100 deaths from cardiac disorders

11 deaths from GI disorders

277 deaths from General disorders

7 deaths from hepatic disorders

67 deaths from infections

https://assets.publishing.service.gov.uk/government/uploads/system/uploads/attachment_data/file/987644/AstraZeneca_analysis_print_12052021.pdf

  1. What are the long-term effects of the jab? Can you get cancer? Or become impotent? Or have issues with periods?
  2. In more than 1 year, we still don’t have clarity on the pandemic or the second and third waves. Do you believe that we are so technologically backward that we haven’t been able to solve this yet? Why have we not solved this yet?
  3. There is no real treatment for Covid, we have been told. Yet millions of people have stayed home and recovered with major, minor or no medication. There are treatments in homeopathy, ayurveda, traditional chinese medicine, that I personally know of, by which people have recovered. Do you find that normal, abnormal, irrelevant? Why?

From where I see, all those getting jabbed are part of a large worldwide clinical trial, for which they are willingly signing up for, by paying money to buy the doses. And when the trials come to a close in 2023, there’d be enough data to see if this was successful or if it wreaked any kind of devastation, as time went by.

If you did some of this research yourself, and went down some rabbit holes of censored material, “conspiracy theories”, and followed the Disinformation Dozen, you will soon hit the very edges of your belief systems. And that would be very, very uncomfortable. And many of you will simply go back to the mainstream narrative and Netflixing. But a few among you, will step outside your comfort zones and start seeing things for what they are, and not what you have been led to believe. To those ones, I say, welcome home!

Comfort Zone Musings

A lot happened this week, personally, professionally. Nothing new in the life of an entrepreneur (or anyone, really!). And as I find a quiet moment on a Saturday, the thought that bubbles up from the past week melee is about comfort zones. Different incidents, different people, different settings—but the common thread is that.

I had been in touch with some people I shortlisted for an open position in our company. One of the key ways for me to judge ability, as well as initiative, is to send them a test to do. It’s not an easy one, but it’s not rocket science either. But to anyone without initiative or the hunger (we are looking for), it would feel like rocket science.

So here I was, down to my shortlisted three candidates.

One did it splendidly well, but had omitted to mention that she had already found another job. So she was out.

Another replied with a mail that sounded like a combination of lying and excuses. And when I followed up on what she said in her mail, she didn’t reply. Maybe she never saw the mail, you might say. I use Streak, so usually I know who has seen my mail, and how many times. So I know she saw my mail about the test 10 times, and the follow up mail once. She didn’t have the courtesy to say, No, thank you. Sadly, I seemed to have been proven right about the combination of lying and excuses. So she fizzled out too.

The third person saw the mail, and chose to not respond either. But when I followed up, she said she was in advanced negotiations for a job, and that it would be unethical for her to pursue ours. So that candidate went bust too.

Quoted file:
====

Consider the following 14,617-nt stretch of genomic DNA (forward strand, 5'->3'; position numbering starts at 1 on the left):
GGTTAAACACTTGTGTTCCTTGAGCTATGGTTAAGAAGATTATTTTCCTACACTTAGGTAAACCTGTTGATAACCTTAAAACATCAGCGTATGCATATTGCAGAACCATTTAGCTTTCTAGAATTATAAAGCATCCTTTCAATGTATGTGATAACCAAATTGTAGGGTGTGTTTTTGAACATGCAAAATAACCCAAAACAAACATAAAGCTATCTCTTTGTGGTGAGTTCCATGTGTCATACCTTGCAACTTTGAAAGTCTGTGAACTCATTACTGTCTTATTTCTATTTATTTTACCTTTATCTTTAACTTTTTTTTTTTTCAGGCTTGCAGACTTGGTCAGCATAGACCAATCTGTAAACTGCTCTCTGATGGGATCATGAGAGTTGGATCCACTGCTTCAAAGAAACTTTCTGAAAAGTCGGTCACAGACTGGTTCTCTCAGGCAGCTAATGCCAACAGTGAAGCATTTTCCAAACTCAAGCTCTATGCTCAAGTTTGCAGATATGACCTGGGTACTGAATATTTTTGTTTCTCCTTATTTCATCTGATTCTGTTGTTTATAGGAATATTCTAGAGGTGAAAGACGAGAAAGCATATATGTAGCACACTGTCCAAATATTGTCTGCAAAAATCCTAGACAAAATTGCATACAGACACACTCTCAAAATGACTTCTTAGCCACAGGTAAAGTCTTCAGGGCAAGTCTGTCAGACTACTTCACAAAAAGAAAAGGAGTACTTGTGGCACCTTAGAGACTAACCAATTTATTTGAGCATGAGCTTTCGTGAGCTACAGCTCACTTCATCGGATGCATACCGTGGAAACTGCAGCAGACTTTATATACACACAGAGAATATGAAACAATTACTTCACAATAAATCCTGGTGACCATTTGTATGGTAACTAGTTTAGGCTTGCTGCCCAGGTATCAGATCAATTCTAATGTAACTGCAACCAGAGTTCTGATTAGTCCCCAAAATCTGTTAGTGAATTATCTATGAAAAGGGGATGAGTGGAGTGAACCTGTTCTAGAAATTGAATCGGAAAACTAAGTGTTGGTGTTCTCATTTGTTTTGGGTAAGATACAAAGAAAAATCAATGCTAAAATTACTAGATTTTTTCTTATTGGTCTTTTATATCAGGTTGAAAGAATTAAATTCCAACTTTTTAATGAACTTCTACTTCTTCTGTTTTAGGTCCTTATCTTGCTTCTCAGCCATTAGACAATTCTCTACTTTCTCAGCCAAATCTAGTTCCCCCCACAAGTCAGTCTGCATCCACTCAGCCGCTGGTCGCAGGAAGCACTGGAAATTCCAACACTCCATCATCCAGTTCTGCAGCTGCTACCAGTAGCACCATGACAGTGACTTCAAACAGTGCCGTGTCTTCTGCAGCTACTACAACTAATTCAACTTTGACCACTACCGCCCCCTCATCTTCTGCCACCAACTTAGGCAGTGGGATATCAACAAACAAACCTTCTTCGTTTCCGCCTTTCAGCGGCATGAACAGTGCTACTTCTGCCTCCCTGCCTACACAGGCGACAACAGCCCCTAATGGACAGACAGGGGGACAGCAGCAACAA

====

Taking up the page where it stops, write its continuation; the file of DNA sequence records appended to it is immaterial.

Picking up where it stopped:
So when all three candidates didn’t work out, I did what I usually do, which is question my modus operandi. Am I being too tough? Am I being too picky? Do I not want to close this position (what if deep down my subconscious is sabotaging the efforts!)? And on and on.

Then I looked at what I am trying to build. It’s cutting edge stuff, it’s not stuff for the faint hearted. It requires a toughness and staying power that many people don’t have. And while many freshers have this, experienced people exhibit less and less of this. They have defined their comfort zones and want to play in that. Comfort zone of not being asked hard questions. Comfort zones of known evils vs unknown evils. Comfort zones of working for a brand.

And that’s okay.

The other way to look at this is that they have defined their discomfort zones for other aspects of their life: maybe their personal lives push them out of their comfort zones quite a bit, so their work becomes their comfort zone. That’s certainly okay, isn’t it?

Some of us treps go into a mode of lamenting that people just don’t want to play outside their comfort zones. Just because we do, and many of our team members do, it doesn’t mean that everyone out there must either. It’s not their calling. So let’s drop the lament, shall we? And focus on the ones who do like to be out of their comfort zones at work.

Then there are others who play outside their comfort zones at work, and seem to go off-balance really quickly. When you extend help or solutions, they listen but come back and say, “No, thank you. My discomfort zone, my rules.” Sure, that works too!

Then there could be others who say they want to play outside their comfort zones, to learn more, to earn more. But if they are not authentic enough with their work, it starts becoming apparent that their ability to step outside their comfort zones is limited. And then it can become discordant, in terms of being misaligned on what one says and what one does. Is that okay? For them, perhaps. For a manager or an entrepreneur? Maybe, maybe not. For me, it’s not okay.

So what are my takeaways this week from all this?

  • That I don’t have to hyperventilate about people not wanting to step outside their comfort zones. If I want people who do so, I will just have to keep looking and find the right people.
  • That comfort zones come in all different sizes and shapes and forms. And I don’t have to insist that your comfort zone has to match mine.
  • That in case of an integrity issue with what’s being said, and done about comfort zones (or anything really), I want to question it.

On that note, I look ahead to a week that will need me to be out of my comfort zone quite a bit. Both at work and at home.

Cheers!